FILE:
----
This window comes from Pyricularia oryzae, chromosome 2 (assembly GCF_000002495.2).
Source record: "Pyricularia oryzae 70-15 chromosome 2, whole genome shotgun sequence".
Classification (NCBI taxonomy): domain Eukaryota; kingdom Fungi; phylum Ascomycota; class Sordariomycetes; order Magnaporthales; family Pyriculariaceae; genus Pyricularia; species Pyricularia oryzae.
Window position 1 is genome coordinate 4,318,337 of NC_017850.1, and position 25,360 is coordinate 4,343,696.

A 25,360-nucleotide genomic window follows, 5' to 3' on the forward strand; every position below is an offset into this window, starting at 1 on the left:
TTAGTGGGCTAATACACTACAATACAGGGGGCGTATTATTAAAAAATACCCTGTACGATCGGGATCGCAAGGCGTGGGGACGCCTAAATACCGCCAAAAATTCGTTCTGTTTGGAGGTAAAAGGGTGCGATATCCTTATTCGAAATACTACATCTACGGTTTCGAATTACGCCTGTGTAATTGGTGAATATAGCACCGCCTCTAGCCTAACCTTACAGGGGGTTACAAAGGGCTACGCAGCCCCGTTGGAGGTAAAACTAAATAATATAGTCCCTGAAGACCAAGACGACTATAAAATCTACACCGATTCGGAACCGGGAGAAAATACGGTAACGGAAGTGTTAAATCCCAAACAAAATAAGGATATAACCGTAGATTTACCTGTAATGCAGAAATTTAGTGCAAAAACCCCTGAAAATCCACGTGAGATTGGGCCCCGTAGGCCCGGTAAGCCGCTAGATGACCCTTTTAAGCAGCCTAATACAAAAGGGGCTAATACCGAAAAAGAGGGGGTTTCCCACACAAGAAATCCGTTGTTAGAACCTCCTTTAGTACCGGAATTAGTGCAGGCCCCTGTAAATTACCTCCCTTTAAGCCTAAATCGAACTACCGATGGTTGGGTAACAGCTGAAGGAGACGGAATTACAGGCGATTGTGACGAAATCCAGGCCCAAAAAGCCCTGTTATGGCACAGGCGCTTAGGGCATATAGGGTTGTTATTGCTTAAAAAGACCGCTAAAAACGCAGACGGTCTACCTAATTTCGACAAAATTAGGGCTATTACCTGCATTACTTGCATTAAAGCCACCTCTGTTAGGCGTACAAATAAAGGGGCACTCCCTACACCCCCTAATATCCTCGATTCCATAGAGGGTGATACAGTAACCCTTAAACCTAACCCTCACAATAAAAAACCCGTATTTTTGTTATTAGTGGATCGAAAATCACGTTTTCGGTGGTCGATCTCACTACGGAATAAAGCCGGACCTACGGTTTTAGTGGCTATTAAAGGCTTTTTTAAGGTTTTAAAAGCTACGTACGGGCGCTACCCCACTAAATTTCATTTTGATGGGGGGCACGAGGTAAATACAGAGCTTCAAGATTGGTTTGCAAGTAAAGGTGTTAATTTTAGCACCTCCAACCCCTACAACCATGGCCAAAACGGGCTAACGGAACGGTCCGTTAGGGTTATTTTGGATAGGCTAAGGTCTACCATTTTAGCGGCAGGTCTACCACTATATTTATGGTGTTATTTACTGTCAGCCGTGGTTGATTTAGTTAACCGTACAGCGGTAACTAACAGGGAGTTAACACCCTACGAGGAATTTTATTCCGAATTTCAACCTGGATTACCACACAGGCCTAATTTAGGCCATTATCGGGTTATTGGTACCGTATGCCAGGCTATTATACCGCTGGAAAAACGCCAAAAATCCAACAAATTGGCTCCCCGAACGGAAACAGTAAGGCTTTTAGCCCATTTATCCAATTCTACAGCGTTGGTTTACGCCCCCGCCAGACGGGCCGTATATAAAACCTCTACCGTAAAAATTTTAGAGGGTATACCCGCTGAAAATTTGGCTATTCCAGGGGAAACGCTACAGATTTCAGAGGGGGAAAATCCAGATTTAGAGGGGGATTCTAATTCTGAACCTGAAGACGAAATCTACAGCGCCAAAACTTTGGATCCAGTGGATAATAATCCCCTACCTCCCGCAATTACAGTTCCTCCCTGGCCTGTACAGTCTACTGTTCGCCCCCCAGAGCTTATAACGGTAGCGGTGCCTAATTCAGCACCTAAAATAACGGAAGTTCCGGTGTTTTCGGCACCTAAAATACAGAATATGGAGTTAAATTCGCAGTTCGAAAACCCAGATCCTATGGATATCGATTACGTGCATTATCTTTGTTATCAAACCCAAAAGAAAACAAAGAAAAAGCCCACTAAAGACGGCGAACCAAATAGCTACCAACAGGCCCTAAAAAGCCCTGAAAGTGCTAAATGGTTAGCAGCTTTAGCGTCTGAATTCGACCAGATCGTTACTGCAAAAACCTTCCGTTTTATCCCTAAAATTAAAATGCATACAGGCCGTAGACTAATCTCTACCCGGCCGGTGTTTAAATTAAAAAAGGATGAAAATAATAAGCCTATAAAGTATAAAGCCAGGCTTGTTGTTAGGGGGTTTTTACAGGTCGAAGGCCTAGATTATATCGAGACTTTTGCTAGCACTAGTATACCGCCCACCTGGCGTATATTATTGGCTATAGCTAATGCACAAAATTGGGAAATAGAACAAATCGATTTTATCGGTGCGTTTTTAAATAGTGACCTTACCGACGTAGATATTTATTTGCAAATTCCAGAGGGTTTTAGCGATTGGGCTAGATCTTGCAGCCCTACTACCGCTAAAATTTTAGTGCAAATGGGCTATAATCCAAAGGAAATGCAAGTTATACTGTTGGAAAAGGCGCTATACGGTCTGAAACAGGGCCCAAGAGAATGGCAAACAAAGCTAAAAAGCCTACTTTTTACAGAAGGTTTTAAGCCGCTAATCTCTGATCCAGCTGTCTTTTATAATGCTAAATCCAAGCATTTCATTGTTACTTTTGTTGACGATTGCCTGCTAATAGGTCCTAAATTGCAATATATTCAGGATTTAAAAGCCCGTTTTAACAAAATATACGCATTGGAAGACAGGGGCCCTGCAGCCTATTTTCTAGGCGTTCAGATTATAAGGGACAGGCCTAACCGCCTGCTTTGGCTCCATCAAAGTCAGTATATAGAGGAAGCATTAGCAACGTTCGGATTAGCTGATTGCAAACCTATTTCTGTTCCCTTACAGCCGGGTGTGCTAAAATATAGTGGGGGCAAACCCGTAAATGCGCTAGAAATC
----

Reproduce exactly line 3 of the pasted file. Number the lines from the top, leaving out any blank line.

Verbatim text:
Classification (NCBI taxonomy): domain Eukaryota; kingdom Fungi; phylum Ascomycota; class Sordariomycetes; order Magnaporthales; family Pyriculariaceae; genus Pyricularia; species Pyricularia oryzae.